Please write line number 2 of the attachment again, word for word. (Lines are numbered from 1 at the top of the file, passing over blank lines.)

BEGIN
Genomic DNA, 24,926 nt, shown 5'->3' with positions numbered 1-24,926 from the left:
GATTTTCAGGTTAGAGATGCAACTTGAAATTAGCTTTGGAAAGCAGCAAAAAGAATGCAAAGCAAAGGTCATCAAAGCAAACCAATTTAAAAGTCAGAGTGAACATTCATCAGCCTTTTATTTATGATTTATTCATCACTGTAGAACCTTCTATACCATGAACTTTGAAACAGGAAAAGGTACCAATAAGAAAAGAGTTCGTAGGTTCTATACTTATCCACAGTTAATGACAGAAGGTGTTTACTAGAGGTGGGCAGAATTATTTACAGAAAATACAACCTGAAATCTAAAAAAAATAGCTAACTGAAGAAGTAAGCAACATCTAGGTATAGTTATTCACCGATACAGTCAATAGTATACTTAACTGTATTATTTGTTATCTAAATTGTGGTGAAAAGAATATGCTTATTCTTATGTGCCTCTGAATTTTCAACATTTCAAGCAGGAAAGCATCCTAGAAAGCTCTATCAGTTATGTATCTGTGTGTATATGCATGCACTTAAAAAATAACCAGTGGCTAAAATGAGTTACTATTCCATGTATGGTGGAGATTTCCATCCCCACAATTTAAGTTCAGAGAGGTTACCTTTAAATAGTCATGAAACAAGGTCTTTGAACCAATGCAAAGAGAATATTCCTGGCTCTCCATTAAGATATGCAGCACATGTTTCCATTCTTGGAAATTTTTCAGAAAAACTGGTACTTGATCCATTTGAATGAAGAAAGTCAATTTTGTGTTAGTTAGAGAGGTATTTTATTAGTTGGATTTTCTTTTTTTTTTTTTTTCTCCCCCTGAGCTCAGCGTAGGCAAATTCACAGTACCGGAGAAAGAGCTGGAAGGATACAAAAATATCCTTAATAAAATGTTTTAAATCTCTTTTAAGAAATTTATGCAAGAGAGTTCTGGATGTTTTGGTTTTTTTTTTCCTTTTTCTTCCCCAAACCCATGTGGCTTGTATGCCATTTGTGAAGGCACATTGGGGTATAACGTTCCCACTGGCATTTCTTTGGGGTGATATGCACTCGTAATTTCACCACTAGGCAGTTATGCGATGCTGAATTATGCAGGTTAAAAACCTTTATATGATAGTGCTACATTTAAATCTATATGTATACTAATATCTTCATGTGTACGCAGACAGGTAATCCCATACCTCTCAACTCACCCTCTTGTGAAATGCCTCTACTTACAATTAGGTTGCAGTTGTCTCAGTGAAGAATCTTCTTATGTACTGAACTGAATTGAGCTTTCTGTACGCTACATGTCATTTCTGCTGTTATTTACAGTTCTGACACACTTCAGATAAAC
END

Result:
GATTTTCAGGTTAGAGATGCAACTTGAAATTAGCTTTGGAAAGCAGCAAAAAGAATGCAAAGCAAAGGTCATCAAAGCAAACCAATTTAAAAGTCAGAGTGAACATTCATCAGCCTTTTATTTATGATTTATTCATCACTGTAGAACCTTCTATACCATGAACTTTGAAACAGGAAAAGGTACCAATAAGAAAAGAGTTCGTAGGTTCTATACTTATCCACAGTTAATGACAGAAGGTGTTTACTAGAGGTGGGCAGAATTATTTACAGAAAATACAACCTGAAATCTAAAAAAAATAGCTAACTGAAGAAGTAAGCAACATCTAGGTATAGTTATTCACCGATACAGTCAATAGTATACTTAACTGTATTATTTGTTATCTAAATTGTGGTGAAAAGAATATGCTTATTCTTATGTGCCTCTGAATTTTCAACATTTCAAGCAGGAAAGCATCCTAGAAAGCTCTATCAGTTATGTATCTGTGTGTATATGCATGCACTTAAAAAATAACCAGTGGCTAAAATGAGTTACTATTCCATGTATGGTGGAGATTTCCATCCCCACAATTTAAGTTCAGAGAGGTTACCTTTAAATAGTCATGAAACAAGGTCTTTGAACCAATGCAAAGAGAATATTCCTGGCTCTCCATTAAGATATGCAGCACATGTTTCCATTCTTGGAAATTTTTCAGAAAAACTGGTACTTGATCCATTTGAATGAAGAAAGTCAATTTTGTGTTAGTTAGAGAGGTATTTTATTAGTTGGATTTTCTTTTTTTTTTTTTTTCTCCCCCTGAGCTCAGCGTAGGCAAATTCACAGTACCGGAGAAAGAGCTGGAAGGATACAAAAATATCCTTAATAAAATGTTTTAAATCTCTTTTAAGAAATTTATGCAAGAGAGTTCTGGATGTTTTGGTTTTTTTTTTCCTTTTTCTTCCCCAAACCCATGTGGCTTGTATGCCATTTGTGAAGGCACATTGGGGTATAACGTTCCCACTGGCATTTCTTTGGGGTGATATGCACTCGTAATTTCACCACTAGGCAGTTATGCGATGCTGAATTATGCAGGTTAAAAACCTTTATATGATAGTGCTACATTTAAATCTATATGTATACTAATATCTTCATGTGTACGCAGACAGGTAATCCCATACCTCTCAACTCACCCTCTTGTGAAATGCCTCTACTTACAATTAGGTTGCAGTTGTCTCAGTGAAGAATCTTCTTATGTACTGAACTGAATTGAGCTTTCTGTACGCTACATGTCATTTCTGCTGTTATTTACAGTTCTGACACACTTCAGATAAAC